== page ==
We then drove down to Second Valley beach. Although this beach is only very small, it has been rated as one of Australia’s top ten beaches. And it was certainly very popular on this day as you can see from the photographs below.

We continued north on Main South Road and stopped in at the Marina St Vincent in Wirrina Cove.

We then had a look at the nearby New Terry Hotel and Golf Resort. This features an 18 hole golf course, swimming pool, spa pool and sauna and a Conference Centre. The local Western Grey kangaroos were certainly enjoying the greens. Where else but Australia would you find kangaroos on a golf course.

We then stopped briefly to have a look at the information board for the HMAS Hobart, a former guided missile destroyer in the Royal Australian Navy. The HMAS Hobart was built in the USA and was commissioned in 1965 in Boston. HMAS Hobart completed three tours of duty off Vietnam. In 1968 the vessel was struck by ‘friendly fire’ resulting in the death of two sailors with seven others being injured. The HMAS Hobart was sunk in November 2002 as an artificial reef and lies in 30 metres of water about 4 kms off shore.

We continued towards Normanville and stopped to have a look at the old Gorge Mill which was in use between 1856 to 1998. William Ferguson established a steam flour mill on the site in 1856 shipping flour from nearby Normanville. In 1872 the mill was purchased by Cornish & Co. Following the death in 1875 of John Cornish Snr, John Jnr added a wattle bark grinding mill nearby. In 1894 Charles Dixon purchased the property and added a chaff mill. By 1918 the owner was Albert Bowyer who was a champion hay stack builder and thatcher. He ran a dairy at the mill. His son’s Melville and Hiram established the successful race horse stud “Beau Neire’ on the site in the 1940s. They produced numerous top class horses including the 1950 Melbourne Cup Winner ‘Comic Count’.

We then stopped at the town of Normanville, affectionately known as ‘Normy’, where Marija and I enjoyed some ice cream on the beachfront. The town was established by South Australia’s first dentist, Robert Norman, in 1849.

We continued on to Carrickalinga, which has a beautiful sandy beach. Carrickalinga is an aboriginal word meaning ‘place of red gum firewood’.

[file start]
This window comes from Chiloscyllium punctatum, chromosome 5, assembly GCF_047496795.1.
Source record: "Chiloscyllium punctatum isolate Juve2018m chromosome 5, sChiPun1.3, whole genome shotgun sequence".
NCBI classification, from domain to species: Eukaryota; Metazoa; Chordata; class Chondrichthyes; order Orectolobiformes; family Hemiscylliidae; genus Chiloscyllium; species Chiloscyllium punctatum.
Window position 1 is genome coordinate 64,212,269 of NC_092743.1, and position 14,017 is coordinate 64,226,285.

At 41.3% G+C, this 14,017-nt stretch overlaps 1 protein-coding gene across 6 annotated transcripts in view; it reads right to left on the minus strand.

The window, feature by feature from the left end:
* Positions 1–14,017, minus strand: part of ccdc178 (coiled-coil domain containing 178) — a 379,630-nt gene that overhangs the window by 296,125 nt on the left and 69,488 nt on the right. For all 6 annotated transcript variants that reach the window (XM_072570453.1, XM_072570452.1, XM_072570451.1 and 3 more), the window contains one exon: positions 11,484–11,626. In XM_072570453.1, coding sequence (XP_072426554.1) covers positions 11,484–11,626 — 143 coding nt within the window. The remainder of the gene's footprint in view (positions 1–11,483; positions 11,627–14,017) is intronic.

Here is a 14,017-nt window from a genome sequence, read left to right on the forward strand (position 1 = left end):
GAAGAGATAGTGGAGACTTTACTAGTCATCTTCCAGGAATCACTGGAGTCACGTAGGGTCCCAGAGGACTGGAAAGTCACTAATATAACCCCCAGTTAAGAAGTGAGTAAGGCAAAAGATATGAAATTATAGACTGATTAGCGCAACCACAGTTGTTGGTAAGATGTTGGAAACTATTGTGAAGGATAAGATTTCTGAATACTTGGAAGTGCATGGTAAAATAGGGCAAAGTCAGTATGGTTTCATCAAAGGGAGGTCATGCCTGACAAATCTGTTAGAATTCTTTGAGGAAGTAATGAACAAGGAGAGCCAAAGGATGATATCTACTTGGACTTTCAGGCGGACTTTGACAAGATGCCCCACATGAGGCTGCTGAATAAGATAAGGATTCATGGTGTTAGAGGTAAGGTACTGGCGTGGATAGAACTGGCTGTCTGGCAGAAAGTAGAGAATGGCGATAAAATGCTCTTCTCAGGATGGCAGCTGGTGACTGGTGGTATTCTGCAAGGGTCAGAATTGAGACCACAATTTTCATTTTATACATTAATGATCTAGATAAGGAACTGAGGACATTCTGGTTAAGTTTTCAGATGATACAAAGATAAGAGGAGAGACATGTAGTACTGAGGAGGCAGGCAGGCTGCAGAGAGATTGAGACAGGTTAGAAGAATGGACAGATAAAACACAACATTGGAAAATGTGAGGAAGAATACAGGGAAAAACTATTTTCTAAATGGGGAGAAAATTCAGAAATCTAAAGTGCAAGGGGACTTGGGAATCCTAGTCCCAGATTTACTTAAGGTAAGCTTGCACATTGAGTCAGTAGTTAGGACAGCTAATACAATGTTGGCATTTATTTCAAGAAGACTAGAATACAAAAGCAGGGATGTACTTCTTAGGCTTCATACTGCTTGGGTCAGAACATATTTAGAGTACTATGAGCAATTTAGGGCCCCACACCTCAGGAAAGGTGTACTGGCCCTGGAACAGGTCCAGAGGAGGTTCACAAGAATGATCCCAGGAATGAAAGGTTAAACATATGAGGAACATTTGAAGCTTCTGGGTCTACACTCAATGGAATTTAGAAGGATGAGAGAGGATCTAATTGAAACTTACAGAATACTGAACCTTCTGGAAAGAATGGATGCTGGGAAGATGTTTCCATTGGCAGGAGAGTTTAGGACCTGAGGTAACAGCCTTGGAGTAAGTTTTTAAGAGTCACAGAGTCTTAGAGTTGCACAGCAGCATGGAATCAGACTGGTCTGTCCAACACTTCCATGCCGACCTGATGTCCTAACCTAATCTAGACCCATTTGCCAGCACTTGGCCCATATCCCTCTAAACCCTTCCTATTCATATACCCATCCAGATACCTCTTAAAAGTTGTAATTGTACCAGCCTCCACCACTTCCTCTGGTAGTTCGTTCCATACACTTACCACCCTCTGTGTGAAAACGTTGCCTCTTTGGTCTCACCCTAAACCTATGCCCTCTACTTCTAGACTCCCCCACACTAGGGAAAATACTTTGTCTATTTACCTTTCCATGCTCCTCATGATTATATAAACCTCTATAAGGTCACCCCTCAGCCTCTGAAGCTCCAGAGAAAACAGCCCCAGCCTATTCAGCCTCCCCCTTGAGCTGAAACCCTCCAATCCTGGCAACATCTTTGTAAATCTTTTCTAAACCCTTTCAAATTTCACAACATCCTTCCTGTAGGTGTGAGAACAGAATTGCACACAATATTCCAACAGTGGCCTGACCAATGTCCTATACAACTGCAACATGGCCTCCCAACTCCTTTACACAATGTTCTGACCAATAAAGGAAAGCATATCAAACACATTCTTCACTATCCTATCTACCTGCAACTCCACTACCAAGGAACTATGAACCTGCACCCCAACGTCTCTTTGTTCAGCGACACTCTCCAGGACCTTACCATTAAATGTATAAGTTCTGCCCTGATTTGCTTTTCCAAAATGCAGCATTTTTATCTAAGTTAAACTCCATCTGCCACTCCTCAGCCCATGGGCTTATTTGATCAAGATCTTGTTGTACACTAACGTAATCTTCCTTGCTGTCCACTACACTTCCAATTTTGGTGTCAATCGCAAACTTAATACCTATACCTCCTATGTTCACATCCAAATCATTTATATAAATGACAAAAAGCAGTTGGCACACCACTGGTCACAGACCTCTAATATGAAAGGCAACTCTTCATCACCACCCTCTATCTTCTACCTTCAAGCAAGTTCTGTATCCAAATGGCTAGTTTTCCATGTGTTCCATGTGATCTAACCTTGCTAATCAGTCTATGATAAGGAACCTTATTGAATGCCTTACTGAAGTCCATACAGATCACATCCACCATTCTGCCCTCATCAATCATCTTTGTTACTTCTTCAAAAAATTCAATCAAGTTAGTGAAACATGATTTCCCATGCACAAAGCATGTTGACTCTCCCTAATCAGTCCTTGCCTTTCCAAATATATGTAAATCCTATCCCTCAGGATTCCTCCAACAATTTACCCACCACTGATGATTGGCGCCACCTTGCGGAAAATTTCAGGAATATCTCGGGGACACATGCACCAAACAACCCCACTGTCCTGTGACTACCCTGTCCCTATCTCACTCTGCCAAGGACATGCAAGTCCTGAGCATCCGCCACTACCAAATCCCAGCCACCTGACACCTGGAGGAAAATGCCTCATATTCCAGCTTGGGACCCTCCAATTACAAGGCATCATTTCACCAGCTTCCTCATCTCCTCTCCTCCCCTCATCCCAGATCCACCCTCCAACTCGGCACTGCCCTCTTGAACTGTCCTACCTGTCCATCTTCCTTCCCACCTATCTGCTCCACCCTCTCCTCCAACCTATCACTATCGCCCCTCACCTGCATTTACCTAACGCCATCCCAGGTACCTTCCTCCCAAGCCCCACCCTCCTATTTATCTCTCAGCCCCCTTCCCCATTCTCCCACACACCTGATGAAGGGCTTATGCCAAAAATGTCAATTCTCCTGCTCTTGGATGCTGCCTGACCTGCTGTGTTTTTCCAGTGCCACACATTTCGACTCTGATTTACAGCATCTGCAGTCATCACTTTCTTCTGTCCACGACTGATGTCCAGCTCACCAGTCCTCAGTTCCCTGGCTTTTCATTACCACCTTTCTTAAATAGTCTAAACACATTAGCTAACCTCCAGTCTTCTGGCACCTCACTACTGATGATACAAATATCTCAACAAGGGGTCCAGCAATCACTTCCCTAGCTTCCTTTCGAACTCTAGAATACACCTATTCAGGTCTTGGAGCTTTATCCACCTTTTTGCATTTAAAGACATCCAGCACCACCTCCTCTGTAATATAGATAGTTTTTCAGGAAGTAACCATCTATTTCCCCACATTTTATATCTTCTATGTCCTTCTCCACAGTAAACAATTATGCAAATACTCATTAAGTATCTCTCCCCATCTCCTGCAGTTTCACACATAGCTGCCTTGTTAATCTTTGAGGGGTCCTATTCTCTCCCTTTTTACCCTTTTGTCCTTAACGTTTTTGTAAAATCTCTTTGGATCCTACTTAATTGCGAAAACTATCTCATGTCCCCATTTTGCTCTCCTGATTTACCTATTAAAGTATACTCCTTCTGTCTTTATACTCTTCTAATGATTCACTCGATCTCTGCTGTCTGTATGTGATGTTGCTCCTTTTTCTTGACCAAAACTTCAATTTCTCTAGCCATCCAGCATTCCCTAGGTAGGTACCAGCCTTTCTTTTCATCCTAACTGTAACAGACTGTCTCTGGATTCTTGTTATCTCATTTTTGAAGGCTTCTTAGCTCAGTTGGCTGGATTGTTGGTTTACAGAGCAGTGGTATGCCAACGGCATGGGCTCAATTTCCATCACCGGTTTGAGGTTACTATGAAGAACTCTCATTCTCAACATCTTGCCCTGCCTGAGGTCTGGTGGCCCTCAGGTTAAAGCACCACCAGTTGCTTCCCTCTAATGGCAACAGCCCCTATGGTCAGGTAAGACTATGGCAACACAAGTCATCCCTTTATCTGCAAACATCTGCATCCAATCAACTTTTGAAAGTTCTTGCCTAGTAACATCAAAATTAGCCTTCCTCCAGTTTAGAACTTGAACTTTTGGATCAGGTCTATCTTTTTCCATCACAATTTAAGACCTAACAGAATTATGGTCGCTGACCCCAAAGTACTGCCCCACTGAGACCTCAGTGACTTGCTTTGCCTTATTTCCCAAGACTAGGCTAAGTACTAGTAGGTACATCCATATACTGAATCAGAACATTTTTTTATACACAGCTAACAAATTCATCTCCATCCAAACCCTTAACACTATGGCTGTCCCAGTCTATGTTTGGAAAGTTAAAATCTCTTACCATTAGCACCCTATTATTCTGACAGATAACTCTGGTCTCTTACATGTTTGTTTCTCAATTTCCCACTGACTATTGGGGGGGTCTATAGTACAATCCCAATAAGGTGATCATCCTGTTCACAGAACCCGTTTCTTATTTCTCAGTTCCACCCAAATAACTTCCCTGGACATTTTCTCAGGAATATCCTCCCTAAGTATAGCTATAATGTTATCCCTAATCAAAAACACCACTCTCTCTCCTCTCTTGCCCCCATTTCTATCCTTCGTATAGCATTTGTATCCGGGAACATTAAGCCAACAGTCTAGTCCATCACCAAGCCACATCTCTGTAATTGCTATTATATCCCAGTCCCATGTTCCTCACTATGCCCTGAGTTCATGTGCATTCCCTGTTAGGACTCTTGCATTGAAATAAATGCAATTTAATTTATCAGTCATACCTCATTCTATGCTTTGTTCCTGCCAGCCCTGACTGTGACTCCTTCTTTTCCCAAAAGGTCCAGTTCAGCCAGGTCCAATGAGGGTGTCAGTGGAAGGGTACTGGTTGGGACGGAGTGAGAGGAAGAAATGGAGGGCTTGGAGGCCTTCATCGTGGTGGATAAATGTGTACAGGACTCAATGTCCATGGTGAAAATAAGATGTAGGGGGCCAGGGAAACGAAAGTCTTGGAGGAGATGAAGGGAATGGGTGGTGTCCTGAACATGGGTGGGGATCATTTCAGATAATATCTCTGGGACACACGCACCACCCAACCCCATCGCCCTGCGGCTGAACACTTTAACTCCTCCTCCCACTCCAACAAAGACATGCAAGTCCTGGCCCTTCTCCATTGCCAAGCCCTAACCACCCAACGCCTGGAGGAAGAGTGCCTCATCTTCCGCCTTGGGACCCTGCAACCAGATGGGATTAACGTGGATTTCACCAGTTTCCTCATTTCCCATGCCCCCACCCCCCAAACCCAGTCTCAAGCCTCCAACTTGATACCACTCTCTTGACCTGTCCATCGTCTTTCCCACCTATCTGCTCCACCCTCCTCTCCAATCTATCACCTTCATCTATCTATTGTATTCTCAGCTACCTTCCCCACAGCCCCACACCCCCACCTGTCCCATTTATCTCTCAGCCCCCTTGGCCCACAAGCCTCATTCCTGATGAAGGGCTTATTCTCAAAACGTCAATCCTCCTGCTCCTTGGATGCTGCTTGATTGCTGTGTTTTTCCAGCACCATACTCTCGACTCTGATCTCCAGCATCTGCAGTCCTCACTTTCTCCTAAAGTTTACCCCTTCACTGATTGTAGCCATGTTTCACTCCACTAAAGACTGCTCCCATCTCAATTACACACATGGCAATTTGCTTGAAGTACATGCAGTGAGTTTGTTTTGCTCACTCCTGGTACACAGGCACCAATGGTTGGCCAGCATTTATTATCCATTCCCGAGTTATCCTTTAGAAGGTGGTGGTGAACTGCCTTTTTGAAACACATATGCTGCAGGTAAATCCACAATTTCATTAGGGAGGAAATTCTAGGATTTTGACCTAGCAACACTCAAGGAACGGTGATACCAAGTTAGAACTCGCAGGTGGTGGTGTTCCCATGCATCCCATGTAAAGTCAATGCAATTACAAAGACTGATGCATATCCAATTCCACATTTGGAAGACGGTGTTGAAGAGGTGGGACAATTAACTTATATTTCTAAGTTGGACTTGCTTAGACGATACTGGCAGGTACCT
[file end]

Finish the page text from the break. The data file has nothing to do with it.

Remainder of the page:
We headed out of Carrickalinga on Forktree Road, stopping briefly at the lookout to enjoy the view and take some photographs.

We then turned off onto Myponga Beach Road and enjoyed some sensational views as we winded our way down from the hills down to the beach.

Myponga Beach is located in a small valley which has been carved by Myponga Creek. Myponga Beach was formerly used as a port and the ruins of the old jetty can still be seen.

We then headed east on the very windy and steep Sampson Road, stopping every now and again to enjoy the views of the coastline and the Myponga Reservoir.

Our final stop for the day was the Myponga Reservoir. The reservoir’s capacity is 5,905 million gallons. It was constructed between 1958-1962 and is fed by the Myponga River and other rivers in the Myponga catchment.

We then made our way home via Pages Flat, Mount Compass, and Tooperang. It had been a great day out with a mixture of amateur radio and sightseeing on the beautiful Fleurieu Peninsula.

References.

Adelaide Now, 2021, <https://www.adelaidenow.com.au/lifestyle/sa-lifestyle/the-az-of-the-meanings-of-south-australia8217s-town names>, viewed 2nd Janaury 2021.

Leonards Mill, 2021, <https://leonardsmill.com.au/about-us/>, viewed 2nd January 2021.

Summits on the Air, 2021, <https://summits.sota.org.uk/summit/VK5/SE-016>, viewed 2nd January 2021.

Trails SA, 2021, <http://www.southaustraliantrails.com/trails/ex-hmas-hobart/>, viewed 2nd January 2021.

Waymarking, 2021, <https://www.waymarking.com/waymarks/WMZ7M3_Uniting_Church_Delamere_SA_Australia>, viewed 2nd January 2021.

Western Fleurieu Anglicans, 2021, <https://southernvalesparish.org/st-james-delamere/>, viewed 2nd January 2021

Wikipedia, 2021, <https://en.wikipedia.org/wiki/Janka_hardness_test>, viewed 2nd January 2021.

Wikipedia, 2021, <https://en.wikipedia.org/wiki/Cape_Jervis>, viewed 2nd January 2021.

Wikipedia, 2021, <https://en.wikipedia.org/wiki/Rapid_Bay,_South_Australia>, viewed 2nd January 2021.

Wikipedia, 2021, <https://en.wikipedia.org/wiki/Second_Valley,_South_Australia>, viewed 2nd January 2021.

Wikipedia, 2021, <https://en.wikipedia.org/wiki/Normanville,_South_Australia>, viewed 2nd January 2021.

Wikipedia, 2021, <https://en.wikipedia.org/wiki/Myponga_Reservoir>, viewed 2nd Janaury 2021.